In the largest and loudest rally in the 5-week-old police beating controversy, Jesse Jackson and a host of local politicians led a march Saturday to police headquarters demanding the ouster of Chief Daryl Gates.
Behind the scenes, aides to Mayor Tom Bradley were preparing for a court confrontation pitting the mayor against the City Council over who has the ultimate control of the Police Department.A Los Angeles Times poll published Saturday concluded a majority of city residents see political motives instead of civic concern behind Bradley's call for Gates to resign in the wake of the videotaped beating of Rodney King.
The poll also found that while 58 percent of residents surveyed approved of the Police Commission's decision Thursday to place Gates on a leave of absence, they remain sharply divided over whether Gates should resign.
The City Council voted Friday to block the commission action, setting up a possible court confrontation Monday.
"Serious questions have been raised over whether the City Council has the authority to act the way it did," said Bill Chandler, a Bradley spokesman.
He said the mayor's office was involved in "a number of discussions," but declined to elaborate on who or what agency was participating, other than to say there were "other interested parties in this issue."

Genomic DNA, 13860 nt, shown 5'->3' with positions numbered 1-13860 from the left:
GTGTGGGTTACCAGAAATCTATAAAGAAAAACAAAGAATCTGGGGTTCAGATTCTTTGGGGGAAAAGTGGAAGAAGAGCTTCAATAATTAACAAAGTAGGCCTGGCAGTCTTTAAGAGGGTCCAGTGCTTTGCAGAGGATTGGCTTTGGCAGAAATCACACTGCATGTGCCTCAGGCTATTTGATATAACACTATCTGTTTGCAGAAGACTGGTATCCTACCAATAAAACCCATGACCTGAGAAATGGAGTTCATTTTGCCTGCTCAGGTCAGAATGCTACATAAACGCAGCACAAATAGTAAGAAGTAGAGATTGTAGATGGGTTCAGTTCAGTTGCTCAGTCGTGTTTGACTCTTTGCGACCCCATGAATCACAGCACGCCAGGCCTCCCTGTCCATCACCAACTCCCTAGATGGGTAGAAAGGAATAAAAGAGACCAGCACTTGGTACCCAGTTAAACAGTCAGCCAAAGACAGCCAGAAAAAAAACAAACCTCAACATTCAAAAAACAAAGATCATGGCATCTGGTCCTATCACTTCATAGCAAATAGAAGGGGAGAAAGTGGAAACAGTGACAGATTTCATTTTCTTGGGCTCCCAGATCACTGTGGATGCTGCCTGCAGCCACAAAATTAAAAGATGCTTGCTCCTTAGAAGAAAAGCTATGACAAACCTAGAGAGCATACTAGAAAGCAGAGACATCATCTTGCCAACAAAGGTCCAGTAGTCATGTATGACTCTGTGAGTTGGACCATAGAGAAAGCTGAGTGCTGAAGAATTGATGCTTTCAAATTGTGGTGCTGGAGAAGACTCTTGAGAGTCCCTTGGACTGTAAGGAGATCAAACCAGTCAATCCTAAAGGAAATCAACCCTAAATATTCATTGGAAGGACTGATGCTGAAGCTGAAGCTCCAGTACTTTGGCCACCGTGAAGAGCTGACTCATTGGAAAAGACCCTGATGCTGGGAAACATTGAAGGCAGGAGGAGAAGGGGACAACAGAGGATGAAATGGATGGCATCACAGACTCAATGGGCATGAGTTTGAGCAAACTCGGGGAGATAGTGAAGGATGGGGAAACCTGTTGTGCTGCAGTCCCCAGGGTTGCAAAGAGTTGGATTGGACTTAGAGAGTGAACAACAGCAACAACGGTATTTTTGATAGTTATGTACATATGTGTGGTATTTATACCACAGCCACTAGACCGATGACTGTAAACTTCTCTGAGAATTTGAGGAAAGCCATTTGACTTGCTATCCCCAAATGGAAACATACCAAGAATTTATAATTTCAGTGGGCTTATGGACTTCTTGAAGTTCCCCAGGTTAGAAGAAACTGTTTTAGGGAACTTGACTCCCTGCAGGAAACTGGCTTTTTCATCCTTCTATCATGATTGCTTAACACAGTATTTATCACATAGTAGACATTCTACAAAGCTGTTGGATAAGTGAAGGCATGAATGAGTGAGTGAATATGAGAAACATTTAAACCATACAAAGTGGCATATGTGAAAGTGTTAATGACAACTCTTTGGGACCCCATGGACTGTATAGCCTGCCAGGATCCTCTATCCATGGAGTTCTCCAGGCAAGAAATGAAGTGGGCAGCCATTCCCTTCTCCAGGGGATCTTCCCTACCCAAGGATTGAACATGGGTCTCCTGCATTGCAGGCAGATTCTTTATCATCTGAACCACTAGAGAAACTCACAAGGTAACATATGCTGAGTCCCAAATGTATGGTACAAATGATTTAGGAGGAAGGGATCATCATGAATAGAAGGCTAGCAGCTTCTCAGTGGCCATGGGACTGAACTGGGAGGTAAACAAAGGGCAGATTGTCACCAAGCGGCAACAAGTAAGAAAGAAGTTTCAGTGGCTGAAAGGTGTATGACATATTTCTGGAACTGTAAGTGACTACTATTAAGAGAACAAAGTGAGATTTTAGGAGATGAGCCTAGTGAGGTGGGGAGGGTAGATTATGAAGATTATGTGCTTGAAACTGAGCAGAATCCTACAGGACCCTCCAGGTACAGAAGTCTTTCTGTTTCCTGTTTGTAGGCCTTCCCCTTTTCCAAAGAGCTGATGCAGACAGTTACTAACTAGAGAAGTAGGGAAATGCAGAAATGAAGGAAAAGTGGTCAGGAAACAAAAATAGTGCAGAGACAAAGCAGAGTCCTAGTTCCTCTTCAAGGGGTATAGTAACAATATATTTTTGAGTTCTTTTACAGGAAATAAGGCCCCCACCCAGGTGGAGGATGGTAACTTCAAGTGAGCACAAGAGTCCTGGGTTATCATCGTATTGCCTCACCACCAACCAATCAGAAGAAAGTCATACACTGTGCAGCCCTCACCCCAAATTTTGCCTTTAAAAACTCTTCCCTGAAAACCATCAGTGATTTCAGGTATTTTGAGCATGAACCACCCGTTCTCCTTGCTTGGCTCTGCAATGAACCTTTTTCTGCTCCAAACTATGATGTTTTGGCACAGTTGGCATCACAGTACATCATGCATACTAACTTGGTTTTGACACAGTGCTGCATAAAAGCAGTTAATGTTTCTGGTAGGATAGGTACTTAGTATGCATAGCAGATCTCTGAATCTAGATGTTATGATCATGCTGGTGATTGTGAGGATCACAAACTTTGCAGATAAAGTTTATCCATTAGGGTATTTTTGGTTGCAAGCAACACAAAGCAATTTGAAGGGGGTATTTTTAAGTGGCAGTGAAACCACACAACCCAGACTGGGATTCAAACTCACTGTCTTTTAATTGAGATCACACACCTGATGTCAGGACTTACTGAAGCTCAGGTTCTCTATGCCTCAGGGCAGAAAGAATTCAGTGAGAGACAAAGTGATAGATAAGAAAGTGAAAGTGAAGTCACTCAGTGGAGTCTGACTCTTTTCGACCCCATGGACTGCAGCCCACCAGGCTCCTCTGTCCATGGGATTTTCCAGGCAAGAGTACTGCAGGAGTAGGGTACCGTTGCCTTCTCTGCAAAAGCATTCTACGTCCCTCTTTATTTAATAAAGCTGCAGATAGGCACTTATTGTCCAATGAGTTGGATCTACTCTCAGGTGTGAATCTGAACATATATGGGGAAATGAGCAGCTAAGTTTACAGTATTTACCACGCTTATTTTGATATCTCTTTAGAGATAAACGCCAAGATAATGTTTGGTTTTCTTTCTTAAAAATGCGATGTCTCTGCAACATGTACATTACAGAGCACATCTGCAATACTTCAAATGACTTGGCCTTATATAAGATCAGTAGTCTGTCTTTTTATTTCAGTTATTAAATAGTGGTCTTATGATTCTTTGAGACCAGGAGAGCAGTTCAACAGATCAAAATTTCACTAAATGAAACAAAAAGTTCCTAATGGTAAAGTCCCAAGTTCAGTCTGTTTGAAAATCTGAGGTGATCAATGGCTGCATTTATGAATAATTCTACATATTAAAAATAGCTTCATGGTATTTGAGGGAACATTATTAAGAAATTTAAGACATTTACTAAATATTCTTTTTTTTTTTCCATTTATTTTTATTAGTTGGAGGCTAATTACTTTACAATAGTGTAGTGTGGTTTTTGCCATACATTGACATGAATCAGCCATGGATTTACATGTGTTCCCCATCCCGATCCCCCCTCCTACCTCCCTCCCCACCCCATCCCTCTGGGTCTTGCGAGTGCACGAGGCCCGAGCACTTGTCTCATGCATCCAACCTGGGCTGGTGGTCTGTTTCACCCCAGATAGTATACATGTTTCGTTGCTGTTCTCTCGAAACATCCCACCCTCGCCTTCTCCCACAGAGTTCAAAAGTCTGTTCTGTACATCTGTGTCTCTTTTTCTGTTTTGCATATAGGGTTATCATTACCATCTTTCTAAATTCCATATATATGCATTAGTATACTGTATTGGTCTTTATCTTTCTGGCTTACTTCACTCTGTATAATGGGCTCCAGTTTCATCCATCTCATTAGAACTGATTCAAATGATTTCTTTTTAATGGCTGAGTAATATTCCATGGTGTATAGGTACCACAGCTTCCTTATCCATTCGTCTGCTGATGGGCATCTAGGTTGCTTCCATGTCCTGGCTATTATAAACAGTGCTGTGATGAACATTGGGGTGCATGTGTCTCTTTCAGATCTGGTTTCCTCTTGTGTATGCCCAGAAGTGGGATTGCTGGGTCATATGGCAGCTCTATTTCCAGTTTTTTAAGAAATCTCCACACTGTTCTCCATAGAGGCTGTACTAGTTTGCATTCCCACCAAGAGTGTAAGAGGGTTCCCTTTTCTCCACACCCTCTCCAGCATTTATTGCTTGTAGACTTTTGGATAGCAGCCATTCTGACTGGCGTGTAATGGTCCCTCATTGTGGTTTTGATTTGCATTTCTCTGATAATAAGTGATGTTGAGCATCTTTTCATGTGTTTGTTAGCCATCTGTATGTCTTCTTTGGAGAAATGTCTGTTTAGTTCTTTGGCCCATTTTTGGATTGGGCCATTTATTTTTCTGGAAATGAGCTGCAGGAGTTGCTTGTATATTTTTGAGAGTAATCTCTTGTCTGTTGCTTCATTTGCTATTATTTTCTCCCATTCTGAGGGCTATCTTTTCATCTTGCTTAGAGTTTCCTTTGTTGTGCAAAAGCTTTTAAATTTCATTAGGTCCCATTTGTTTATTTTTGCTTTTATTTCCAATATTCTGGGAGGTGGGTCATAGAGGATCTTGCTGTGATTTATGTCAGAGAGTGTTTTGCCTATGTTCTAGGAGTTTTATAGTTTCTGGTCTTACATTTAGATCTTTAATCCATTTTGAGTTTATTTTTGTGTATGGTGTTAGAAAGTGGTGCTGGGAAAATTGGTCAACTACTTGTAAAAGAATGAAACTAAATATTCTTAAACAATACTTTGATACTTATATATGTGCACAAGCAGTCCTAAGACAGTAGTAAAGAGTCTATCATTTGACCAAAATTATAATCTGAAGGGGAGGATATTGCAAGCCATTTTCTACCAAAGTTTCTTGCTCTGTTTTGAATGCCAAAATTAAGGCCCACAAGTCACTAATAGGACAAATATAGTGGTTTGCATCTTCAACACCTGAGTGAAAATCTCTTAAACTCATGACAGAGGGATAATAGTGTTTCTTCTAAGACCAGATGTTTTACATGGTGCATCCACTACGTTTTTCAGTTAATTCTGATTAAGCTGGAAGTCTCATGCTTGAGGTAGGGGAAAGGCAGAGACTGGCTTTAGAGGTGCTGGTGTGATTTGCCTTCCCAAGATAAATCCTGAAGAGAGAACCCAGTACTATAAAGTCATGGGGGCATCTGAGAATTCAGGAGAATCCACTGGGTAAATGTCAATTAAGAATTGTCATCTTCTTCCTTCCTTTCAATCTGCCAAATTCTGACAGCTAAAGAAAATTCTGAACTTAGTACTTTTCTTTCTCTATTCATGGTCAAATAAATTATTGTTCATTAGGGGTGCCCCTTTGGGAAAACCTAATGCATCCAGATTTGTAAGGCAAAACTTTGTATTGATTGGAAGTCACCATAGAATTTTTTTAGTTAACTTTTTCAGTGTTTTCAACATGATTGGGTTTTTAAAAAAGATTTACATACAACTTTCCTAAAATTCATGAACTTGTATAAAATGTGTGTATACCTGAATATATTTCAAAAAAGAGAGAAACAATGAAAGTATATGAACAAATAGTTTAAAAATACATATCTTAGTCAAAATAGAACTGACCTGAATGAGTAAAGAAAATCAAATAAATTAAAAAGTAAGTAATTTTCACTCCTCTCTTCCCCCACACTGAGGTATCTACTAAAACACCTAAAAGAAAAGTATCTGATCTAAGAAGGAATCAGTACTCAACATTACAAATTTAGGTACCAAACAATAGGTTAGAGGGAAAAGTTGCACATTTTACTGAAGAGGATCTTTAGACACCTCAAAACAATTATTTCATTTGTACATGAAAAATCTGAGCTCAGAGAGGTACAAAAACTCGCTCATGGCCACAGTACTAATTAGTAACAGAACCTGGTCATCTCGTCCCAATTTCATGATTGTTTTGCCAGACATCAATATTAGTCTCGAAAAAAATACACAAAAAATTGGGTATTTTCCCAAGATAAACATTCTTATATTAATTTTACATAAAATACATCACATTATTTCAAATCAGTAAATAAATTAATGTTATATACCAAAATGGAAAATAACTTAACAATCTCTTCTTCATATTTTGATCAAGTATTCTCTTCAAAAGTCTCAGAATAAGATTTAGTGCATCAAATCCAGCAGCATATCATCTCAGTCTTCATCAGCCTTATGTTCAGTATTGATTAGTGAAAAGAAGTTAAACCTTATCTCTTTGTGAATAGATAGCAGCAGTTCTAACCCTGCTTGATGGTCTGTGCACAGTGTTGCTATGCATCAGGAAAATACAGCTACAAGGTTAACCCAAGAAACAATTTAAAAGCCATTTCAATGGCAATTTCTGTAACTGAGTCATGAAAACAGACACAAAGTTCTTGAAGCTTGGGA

At a rally on the lawn in front of police headquarters, Jackson borrowed a line from a speech by President Bush condemning Iraq's Saddam Hussein.
"My friends," Jackson said, "we must draw a line and stop naked aggression against American citizens."
Jackson called the March 3 beating of King at the hands of two dozen police officers a "baton lynching" and blamed Gates. Recounting several Gates statements deemed insulting to many women and minorities, Jackson said: "He is driven by the power of intimidation. We live in a democracy. We deserve better than that."
The mostly black crowd of about 1,000 cheered loudly and chanted "Gates Must Go."
The beating of King, captured on videotape by an amateur cameraman and televised around the world, has created a national furor over racism and police brutality.